Now, instead of sending you out on your own to figure out how to “Just Lose Weight,” your doctor prescribes an array of digital tools to get you started. Some of the technologies I will describe are already available, some are in development, and some are, well, great ideas waiting for some enterprising digital health entrepreneur to make it real.
The first tool your doctor prescribes is a smartwatch that can continuously collect physiologic data needed to keep you healthy while you are trying to lose weight (e.g., blood pressure, pulse, glucose level, activity level, estimates of calories in and out). The watch is also programmed to help you set reasonable weight loss goals based on your health metrics and personal desires. It is also able to send you messages of encouragement, point-of-eating information (approximately how many calories are in that “healthy” smoothie), and a hot-button to connect you instantly to your health coach and/or designated friends who can provide support at your weakest moments (“Those fries smell great now, but remember the wedding dress you want to fit into.”). The doctor also prescribes an electronic scale and body fat estimator and helps you download an app that lets you take pictures of food you are thinking about consuming and not only tells you how many calories it contains but also how many minutes of your preferred exercise you would have to do to work it off.
After two weeks, your Primary Care nurse receives a message from the digital weight loss program notifying her that your blood pressure is creeping up and your weight loss has stalled. She messages you to tell you that you may require medication to control your blood pressure if you can’t get your weight loss back on track. She will contact you again in a month to see if you have made progress.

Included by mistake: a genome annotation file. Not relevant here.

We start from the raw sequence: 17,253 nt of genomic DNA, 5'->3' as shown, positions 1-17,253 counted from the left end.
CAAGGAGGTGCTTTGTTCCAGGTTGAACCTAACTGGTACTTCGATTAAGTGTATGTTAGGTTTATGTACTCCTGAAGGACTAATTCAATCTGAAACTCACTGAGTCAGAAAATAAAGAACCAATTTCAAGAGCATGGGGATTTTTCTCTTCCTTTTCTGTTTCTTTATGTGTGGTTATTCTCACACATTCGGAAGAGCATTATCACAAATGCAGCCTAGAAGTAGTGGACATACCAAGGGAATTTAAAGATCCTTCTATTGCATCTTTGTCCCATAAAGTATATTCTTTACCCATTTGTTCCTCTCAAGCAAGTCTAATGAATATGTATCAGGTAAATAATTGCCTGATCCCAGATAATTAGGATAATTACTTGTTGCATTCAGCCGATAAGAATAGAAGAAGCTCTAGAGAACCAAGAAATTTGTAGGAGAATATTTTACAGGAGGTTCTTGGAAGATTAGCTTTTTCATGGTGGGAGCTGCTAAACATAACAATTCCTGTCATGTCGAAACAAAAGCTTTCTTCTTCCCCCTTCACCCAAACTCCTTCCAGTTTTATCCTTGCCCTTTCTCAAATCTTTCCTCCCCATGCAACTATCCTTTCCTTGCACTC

Your weight loss coach is also notified that you are not meeting your pre-determined weight loss goals. He sets up a video conference to go over the data and determine what additional tools might be added to your program. During the conference, he discusses a variety of internet-enabled home appliances that can be programmed to help you on your weight loss journey. He notes that some are covered by your health insurance.
Nighttime snacking is identified as a particularly problematic source of excess calories — mostly in the form of full-fat thin mint ice cream. He recommends buying a digital “FridgeLocker” that requires a code to open the freezer after 7 pm. Only your normal weight husband and kids, also thin mint fans, have the code. He also recommends adding increased exercise nudges to your smartphone messaging. A digital check-in two weeks later shows that you are back on track to meet your weight loss goals.
Better, faster, cheaper
All of this is accomplished without office visits and without medications. It is highly personalized and provides automated and human support to help you keep going. It is so inexpensive that insurers have determined it is more cost effective to cover digital tools than to pay for weight loss drugs, bariatric surgery or complications of diabetes.
This is only one example how digitizing healthcare could transform the way we do health. I am sure, my dear readers, that you will think up a jillion other innovations, not just for preventive care, but also for chronic care and urgent care, that are better than the way we do things now. Please leave your ideas in the comment section below so they can inspire someone, somewhere to make them a reality.
Originally published at thedoctorweighsin.com on May 21, 2018.